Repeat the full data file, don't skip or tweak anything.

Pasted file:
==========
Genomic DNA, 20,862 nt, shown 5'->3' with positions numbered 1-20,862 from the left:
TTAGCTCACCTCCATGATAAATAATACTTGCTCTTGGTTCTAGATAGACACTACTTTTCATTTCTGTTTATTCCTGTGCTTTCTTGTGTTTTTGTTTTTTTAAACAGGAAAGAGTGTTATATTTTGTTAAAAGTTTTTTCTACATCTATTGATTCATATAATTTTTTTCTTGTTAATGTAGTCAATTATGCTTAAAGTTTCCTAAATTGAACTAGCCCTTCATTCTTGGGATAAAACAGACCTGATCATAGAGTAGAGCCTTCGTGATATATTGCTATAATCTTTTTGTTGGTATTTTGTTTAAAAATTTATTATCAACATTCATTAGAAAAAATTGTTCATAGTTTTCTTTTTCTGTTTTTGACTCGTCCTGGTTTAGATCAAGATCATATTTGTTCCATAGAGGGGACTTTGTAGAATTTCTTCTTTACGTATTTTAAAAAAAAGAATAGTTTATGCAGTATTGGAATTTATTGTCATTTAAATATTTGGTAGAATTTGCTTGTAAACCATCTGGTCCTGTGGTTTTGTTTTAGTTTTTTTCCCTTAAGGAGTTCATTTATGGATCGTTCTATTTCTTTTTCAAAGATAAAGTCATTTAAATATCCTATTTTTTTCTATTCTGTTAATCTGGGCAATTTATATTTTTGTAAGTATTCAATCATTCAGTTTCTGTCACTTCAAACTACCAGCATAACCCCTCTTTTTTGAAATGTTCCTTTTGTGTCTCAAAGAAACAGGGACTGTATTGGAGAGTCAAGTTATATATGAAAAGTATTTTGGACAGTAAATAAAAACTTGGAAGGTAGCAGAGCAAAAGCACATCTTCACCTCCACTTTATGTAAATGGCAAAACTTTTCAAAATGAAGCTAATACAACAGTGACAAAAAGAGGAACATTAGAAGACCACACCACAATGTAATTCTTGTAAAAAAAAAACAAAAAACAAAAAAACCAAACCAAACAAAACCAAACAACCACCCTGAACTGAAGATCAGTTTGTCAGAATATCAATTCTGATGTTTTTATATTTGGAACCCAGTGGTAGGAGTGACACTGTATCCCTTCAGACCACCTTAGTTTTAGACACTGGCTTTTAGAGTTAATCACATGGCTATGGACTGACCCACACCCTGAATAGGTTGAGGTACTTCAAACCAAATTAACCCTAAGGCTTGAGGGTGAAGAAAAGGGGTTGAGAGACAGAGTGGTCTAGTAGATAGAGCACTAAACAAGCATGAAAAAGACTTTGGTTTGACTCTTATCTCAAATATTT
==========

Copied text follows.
Genomic DNA, 20,862 nt, shown 5'->3' with positions numbered 1-20,862 from the left:
TTAGCTCACCTCCATGATAAATAATACTTGCTCTTGGTTCTAGATAGACACTACTTTTCATTTCTGTTTATTCCTGTGCTTTCTTGTGTTTTTGTTTTTTTAAACAGGAAAGAGTGTTATATTTTGTTAAAAGTTTTTTCTACATCTATTGATTCATATAATTTTTTTCTTGTTAATGTAGTCAATTATGCTTAAAGTTTCCTAAATTGAACTAGCCCTTCATTCTTGGGATAAAACAGACCTGATCATAGAGTAGAGCCTTCGTGATATATTGCTATAATCTTTTTGTTGGTATTTTGTTTAAAAATTTATTATCAACATTCATTAGAAAAAATTGTTCATAGTTTTCTTTTTCTGTTTTTGACTCGTCCTGGTTTAGATCAAGATCATATTTGTTCCATAGAGGGGACTTTGTAGAATTTCTTCTTTACGTATTTTAAAAAAAAGAATAGTTTATGCAGTATTGGAATTTATTGTCATTTAAATATTTGGTAGAATTTGCTTGTAAACCATCTGGTCCTGTGGTTTTGTTTTAGTTTTTTTCCCTTAAGGAGTTCATTTATGGATCGTTCTATTTCTTTTTCAAAGATAAAGTCATTTAAATATCCTATTTTTTTCTATTCTGTTAATCTGGGCAATTTATATTTTTGTAAGTATTCAATCATTCAGTTTCTGTCACTTCAAACTACCAGCATAACCCCTCTTTTTTGAAATGTTCCTTTTGTGTCTCAAAGAAACAGGGACTGTATTGGAGAGTCAAGTTATATATGAAAAGTATTTTGGACAGTAAATAAAAACTTGGAAGGTAGCAGAGCAAAAGCACATCTTCACCTCCACTTTATGTAAATGGCAAAACTTTTCAAAATGAAGCTAATACAACAGTGACAAAAAGAGGAACATTAGAAGACCACACCACAATGTAATTCTTGTAAAAAAAAAACAAAAAACAAAAAAACCAAACCAAACAAAACCAAACAACCACCCTGAACTGAAGATCAGTTTGTCAGAATATCAATTCTGATGTTTTTATATTTGGAACCCAGTGGTAGGAGTGACACTGTATCCCTTCAGACCACCTTAGTTTTAGACACTGGCTTTTAGAGTTAATCACATGGCTATGGACTGACCCACACCCTGAATAGGTTGAGGTACTTCAAACCAAATTAACCCTAAGGCTTGAGGGTGAAGAAAAGGGGTTGAGAGACAGAGTGGTCTAGTAGATAGAGCACTAAACAAGCATGAAAAAGACTTTGGTTTGACTCTTATCTCAAATATTT